Telephone Road, Texas features eleven chapters and a large number of photos that present the story of some of southeast Houston’s most interesting and important places and people. Some highlights are chapters on:
- The growth of Hobby Airport from a tiny private airfield to today’s modern airport serving over eight million passengers a year.
- The gigantic, nationally-known Christy Brothers Circus’ years of using South Houston for winter quarters in the 1920ís and 30ís.
- The Jimmie Menutis Club’s years of hosting performances by a who’s who of Rock and Roll Hall of Famers like Fats Domino, Chuck Berry, Jerry Lee Lewis, Bo Diddley, and Louis Armstrong.
- The Santa Rosa Theater’s rise and fall from a classy family-friendly movie theater to a decaying porno theater, to its closing, and demolition.
- The fast electric Interurban train’s years of zipping back and forth between Houston and Galveston.
- The famous Gold Star/Sugar Hill Recording Studioís fifty years of recording nationally known artists like Lightniní Hopkins, George Jones, Freddy Fender, and the Big Bopper.
- Gulfgate Mall’s history is traced from being Houstonís first major regional shopping center to its decline, demolition, rebuilding, and renaissance today.
- The Ambox building at Telephone and Westover that was used as a Manned Spacecraft Center by NASA scientists and astronauts in the race to be the first to land a man on the moon. Details and photos are provided of the building’s visit by John F. Kennedy and Lyndon Johnson.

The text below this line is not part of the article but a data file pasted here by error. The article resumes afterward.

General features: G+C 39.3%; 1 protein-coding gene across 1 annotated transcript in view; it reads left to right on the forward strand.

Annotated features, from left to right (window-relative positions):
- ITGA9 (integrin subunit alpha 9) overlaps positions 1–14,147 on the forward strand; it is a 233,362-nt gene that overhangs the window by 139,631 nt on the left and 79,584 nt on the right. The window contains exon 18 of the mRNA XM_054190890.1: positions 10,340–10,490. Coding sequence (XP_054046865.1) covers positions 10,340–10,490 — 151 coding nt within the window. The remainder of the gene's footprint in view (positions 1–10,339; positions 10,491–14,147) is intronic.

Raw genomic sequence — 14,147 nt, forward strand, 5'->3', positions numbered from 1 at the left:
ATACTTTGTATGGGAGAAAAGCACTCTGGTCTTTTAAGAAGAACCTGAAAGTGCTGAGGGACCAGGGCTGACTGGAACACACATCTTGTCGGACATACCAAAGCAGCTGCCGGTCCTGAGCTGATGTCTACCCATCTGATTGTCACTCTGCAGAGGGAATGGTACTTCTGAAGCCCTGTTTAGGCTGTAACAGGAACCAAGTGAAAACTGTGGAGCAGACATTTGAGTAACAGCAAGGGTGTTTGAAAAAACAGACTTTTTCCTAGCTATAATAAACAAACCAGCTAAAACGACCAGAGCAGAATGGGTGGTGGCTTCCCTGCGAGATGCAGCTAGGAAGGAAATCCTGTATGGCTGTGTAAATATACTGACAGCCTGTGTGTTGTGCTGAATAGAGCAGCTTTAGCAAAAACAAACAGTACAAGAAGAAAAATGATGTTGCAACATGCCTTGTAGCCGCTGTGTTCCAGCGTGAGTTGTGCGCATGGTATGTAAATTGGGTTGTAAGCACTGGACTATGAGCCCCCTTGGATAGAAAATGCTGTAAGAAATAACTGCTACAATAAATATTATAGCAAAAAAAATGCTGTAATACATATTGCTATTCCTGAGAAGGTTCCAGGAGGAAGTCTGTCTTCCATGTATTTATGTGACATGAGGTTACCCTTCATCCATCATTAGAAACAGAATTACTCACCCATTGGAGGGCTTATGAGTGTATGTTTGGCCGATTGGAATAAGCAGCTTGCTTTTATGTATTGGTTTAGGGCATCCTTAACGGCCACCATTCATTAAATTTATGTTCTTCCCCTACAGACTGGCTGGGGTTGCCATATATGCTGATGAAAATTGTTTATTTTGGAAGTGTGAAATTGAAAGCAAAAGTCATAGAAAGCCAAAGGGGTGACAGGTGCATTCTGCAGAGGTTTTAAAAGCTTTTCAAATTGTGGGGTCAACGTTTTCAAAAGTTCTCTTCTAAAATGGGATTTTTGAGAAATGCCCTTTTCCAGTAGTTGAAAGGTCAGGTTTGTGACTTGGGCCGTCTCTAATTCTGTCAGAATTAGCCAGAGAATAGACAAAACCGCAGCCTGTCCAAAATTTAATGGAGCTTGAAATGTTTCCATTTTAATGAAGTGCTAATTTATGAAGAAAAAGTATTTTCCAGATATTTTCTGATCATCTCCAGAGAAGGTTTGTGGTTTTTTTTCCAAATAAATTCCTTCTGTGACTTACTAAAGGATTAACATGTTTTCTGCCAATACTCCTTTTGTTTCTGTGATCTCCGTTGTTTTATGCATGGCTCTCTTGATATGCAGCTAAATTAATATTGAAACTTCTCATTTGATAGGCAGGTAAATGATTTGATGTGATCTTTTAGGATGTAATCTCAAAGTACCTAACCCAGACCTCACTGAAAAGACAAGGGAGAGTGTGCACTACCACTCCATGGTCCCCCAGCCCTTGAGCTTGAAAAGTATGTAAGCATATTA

- The Sam Allen Ranch’s use of 15,000 acres in southeast Houston for a large cattle ranch. Details about Sam Allen’s neighbor, Governor Francis Lubbuck, and his ranch near where Telephone and Bellfort is today are also included. These ranches were later sold off to make up the majority of the neighborhoods that make up southeast Houston today.
- The last chapter called “Interesting Places” gives brief histories of a diverse list of unique places like The Orange Show, neighborhoods like Idylwood and Eastwood, churches like Queen of Peace and the Church of the Redeemer Episcopal, restaurants like the Tel-Wink Grill, and Loma Linda, and long-standing businesses like Paul’s Ice House, and Stubb’s Cycles.